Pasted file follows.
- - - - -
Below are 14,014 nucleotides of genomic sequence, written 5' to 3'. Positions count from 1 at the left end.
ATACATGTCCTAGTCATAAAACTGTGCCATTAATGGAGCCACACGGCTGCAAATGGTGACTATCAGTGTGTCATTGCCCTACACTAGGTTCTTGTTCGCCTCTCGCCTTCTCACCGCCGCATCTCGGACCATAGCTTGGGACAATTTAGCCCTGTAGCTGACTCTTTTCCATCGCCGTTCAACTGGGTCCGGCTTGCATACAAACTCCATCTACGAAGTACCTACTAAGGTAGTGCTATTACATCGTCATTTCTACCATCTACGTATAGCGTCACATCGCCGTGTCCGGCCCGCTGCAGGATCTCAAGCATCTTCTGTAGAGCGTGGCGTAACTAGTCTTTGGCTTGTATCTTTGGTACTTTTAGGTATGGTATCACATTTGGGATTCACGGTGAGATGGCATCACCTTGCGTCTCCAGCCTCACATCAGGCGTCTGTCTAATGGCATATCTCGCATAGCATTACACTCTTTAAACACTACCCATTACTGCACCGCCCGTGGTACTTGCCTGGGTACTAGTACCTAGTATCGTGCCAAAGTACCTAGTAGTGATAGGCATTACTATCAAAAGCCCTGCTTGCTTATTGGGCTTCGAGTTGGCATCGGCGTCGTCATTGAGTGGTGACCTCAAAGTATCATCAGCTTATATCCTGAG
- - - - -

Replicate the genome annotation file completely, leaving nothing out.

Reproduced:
Below are 14,014 nucleotides of genomic sequence, written 5' to 3'. Positions count from 1 at the left end.
ATACATGTCCTAGTCATAAAACTGTGCCATTAATGGAGCCACACGGCTGCAAATGGTGACTATCAGTGTGTCATTGCCCTACACTAGGTTCTTGTTCGCCTCTCGCCTTCTCACCGCCGCATCTCGGACCATAGCTTGGGACAATTTAGCCCTGTAGCTGACTCTTTTCCATCGCCGTTCAACTGGGTCCGGCTTGCATACAAACTCCATCTACGAAGTACCTACTAAGGTAGTGCTATTACATCGTCATTTCTACCATCTACGTATAGCGTCACATCGCCGTGTCCGGCCCGCTGCAGGATCTCAAGCATCTTCTGTAGAGCGTGGCGTAACTAGTCTTTGGCTTGTATCTTTGGTACTTTTAGGTATGGTATCACATTTGGGATTCACGGTGAGATGGCATCACCTTGCGTCTCCAGCCTCACATCAGGCGTCTGTCTAATGGCATATCTCGCATAGCATTACACTCTTTAAACACTACCCATTACTGCACCGCCCGTGGTACTTGCCTGGGTACTAGTACCTAGTATCGTGCCAAAGTACCTAGTAGTGATAGGCATTACTATCAAAAGCCCTGCTTGCTTATTGGGCTTCGAGTTGGCATCGGCGTCGTCATTGAGTGGTGACCTCAAAGTATCATCAGCTTATATCCTGAG